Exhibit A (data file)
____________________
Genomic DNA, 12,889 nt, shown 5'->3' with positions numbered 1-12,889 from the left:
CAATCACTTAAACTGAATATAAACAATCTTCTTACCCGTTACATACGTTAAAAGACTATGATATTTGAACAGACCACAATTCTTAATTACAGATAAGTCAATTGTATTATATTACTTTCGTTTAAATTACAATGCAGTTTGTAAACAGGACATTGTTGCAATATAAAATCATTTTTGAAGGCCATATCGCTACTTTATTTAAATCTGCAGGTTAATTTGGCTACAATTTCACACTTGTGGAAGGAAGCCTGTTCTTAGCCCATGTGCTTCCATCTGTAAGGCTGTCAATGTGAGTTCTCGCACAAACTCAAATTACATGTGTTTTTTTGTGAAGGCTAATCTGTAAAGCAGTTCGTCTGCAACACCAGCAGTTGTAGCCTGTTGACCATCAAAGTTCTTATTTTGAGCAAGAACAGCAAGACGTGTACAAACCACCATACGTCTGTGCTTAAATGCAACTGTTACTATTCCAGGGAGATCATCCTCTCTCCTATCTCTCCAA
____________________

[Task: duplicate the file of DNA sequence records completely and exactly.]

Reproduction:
Genomic DNA, 12,889 nt, shown 5'->3' with positions numbered 1-12,889 from the left:
CAATCACTTAAACTGAATATAAACAATCTTCTTACCCGTTACATACGTTAAAAGACTATGATATTTGAACAGACCACAATTCTTAATTACAGATAAGTCAATTGTATTATATTACTTTCGTTTAAATTACAATGCAGTTTGTAAACAGGACATTGTTGCAATATAAAATCATTTTTGAAGGCCATATCGCTACTTTATTTAAATCTGCAGGTTAATTTGGCTACAATTTCACACTTGTGGAAGGAAGCCTGTTCTTAGCCCATGTGCTTCCATCTGTAAGGCTGTCAATGTGAGTTCTCGCACAAACTCAAATTACATGTGTTTTTTTGTGAAGGCTAATCTGTAAAGCAGTTCGTCTGCAACACCAGCAGTTGTAGCCTGTTGACCATCAAAGTTCTTATTTTGAGCAAGAACAGCAAGACGTGTACAAACCACCATACGTCTGTGCTTAAATGCAACTGTTACTATTCCAGGGAGATCATCCTCTCTCCTATCTCTCCAA